Facebook has just made available a new set of cryptographic API for developers on Android. Aptly named Conceal, this Java library will allow app developers to encrypt data, even large ones, on disk in the most resource efficient way.
Google may have introduced a fancy new integrated phone directory in Android 4.4 KitKat, but that has not exactly sat well with everyone, particularly those who adhere closely to the more open source nature of the Android Open Source Project. Fortunately, there might soon be soon be an alternative now that OmniROM is hard at work on an equivalent, or even better, dialer.
As customary this time of year, OmniROM takes stock of what it has managed to fulfill this year and gives its users a sneak peek at what it's cooking up for 2014. Unsurprisingly, it's not a long list, but considering how young the project is, it's success is quite impressive.
The fact that Android, at the end of the development process, is an open source product might be lost on end users, but that open nature does have benefits that trickle down even to those that don't make use of custom ROMs based on the Android Open Source Project (AOSP). In particular, this culture of openness, sharing, and cooperation has hardened and continues to improve the Android platform's security.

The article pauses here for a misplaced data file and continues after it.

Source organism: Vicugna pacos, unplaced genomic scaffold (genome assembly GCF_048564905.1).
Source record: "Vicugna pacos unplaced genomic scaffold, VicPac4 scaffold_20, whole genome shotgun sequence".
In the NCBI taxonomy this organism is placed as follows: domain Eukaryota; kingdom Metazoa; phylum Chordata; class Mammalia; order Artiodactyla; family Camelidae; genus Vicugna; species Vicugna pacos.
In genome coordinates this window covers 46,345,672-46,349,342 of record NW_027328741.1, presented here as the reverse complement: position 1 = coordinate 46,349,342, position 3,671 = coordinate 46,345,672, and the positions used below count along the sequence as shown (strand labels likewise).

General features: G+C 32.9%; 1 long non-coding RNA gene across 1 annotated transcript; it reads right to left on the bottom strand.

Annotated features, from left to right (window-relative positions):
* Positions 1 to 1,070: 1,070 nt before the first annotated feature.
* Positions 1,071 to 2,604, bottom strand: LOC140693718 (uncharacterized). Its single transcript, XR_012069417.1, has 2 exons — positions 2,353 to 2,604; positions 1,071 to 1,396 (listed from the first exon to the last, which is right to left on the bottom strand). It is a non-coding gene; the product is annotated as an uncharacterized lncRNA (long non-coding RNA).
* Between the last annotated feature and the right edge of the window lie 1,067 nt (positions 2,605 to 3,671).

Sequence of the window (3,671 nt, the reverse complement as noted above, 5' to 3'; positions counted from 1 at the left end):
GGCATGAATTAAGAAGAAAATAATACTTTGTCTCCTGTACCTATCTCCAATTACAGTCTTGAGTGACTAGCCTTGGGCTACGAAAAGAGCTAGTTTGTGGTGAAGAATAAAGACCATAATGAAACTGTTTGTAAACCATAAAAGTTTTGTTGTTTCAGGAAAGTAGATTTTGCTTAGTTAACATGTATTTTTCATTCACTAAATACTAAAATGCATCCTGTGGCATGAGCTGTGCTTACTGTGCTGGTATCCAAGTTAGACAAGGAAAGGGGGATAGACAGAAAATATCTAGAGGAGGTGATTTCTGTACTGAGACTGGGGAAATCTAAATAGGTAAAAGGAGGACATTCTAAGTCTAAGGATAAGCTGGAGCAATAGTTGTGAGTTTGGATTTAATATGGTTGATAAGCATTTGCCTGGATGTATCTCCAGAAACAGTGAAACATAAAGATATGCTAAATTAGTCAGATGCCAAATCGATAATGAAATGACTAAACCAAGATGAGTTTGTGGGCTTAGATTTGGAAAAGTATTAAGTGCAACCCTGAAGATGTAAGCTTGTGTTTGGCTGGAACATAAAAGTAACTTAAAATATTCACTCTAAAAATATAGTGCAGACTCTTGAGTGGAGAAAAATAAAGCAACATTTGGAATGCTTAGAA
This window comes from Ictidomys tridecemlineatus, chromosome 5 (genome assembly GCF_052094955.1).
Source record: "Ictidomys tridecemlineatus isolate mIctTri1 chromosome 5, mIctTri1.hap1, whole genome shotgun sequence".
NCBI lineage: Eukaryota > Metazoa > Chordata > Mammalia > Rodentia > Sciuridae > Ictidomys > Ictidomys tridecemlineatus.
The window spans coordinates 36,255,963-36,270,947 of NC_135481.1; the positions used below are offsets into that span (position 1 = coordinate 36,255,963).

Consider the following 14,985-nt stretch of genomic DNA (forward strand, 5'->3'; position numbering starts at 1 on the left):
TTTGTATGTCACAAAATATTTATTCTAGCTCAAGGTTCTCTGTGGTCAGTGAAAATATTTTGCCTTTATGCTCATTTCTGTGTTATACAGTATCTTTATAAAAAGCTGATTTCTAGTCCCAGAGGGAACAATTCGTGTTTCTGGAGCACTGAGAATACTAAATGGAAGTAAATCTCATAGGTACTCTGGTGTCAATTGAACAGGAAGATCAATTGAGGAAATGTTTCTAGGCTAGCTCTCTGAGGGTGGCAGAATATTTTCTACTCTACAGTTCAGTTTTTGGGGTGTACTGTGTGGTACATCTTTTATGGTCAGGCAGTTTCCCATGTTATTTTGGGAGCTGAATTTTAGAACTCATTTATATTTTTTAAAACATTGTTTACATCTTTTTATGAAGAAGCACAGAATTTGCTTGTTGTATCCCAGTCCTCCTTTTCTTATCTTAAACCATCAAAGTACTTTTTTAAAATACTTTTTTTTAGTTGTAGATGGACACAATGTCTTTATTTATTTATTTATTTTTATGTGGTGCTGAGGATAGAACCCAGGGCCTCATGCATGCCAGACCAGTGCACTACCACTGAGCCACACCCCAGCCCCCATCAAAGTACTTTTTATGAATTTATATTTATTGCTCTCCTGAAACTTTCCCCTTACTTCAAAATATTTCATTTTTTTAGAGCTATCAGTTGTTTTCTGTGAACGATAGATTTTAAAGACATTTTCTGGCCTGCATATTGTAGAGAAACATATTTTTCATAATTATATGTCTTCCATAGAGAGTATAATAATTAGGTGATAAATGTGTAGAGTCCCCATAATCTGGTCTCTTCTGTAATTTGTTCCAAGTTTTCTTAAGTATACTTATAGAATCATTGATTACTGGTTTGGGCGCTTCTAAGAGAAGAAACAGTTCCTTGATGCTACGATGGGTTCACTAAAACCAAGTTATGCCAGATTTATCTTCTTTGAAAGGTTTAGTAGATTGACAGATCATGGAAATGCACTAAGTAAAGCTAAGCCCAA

If you've been on the look out for tech news today, you're probably well aware of the big splash that Motorola made with its Project Ara reveal. But Motorola's modular smartphone project won't be yet another walled garden and has enlisted the community-centric input of Phonebloks. Now Phonebloks instigator Dave Hakkens is telling all about this curious collaboration with the Google-owned company and his own plans for the future.
We don't know what number or name the next version of Android will be, but if all signs are pointing in the right direction we'll likely see Android 5.0 Key Lime Pie here soon from Google. There's no question they're hard at work on the next major release, possibly set for later this year, and today we're seeing some interesting tidbits on the Kernel side.
Google just announced that it has added 79 more patents to its Open Patent Non-Assertion Pledge (or OPN, for Open Patent Non-assert) to help foster open source innovation. Although these currently cover only patents related to servers, future patents may include those that benefit consumer products such as Android.
Sony has launched their latest Android Open Source Project. This one is for the Xperia Z, however a similar project was launched for the Xperia S back in August of 2012. In fact, the reason behind the Xperia Z AOSP project was due to what Sony is calling the "great interest" they saw for the Xperia S. Reasoning aside, this basically means the software from the Xperia Z will be open and available for developers to use.
The Tweet Lanes Twitter app originally launched back in July 2012. The interesting part here, the app launched with quite a bit of hype, both from the developer and from the users. The app touted itself as being "Pure Twitter" and "Pure Android" and there was little to disagree with as it was a solid app. The bad news arrived later on when the developer, Chris Lacy, decided to stop active development on the app.
Those OUYA Dev Consoles began shipping last week. And in addition to the consoles shipping, the developer SDK was also released. We were given a brief look at the console last week. If you remember back, that look came courtesy of the folks at OUYA who unboxed the unit and gave everyone a look at those translucent consoles.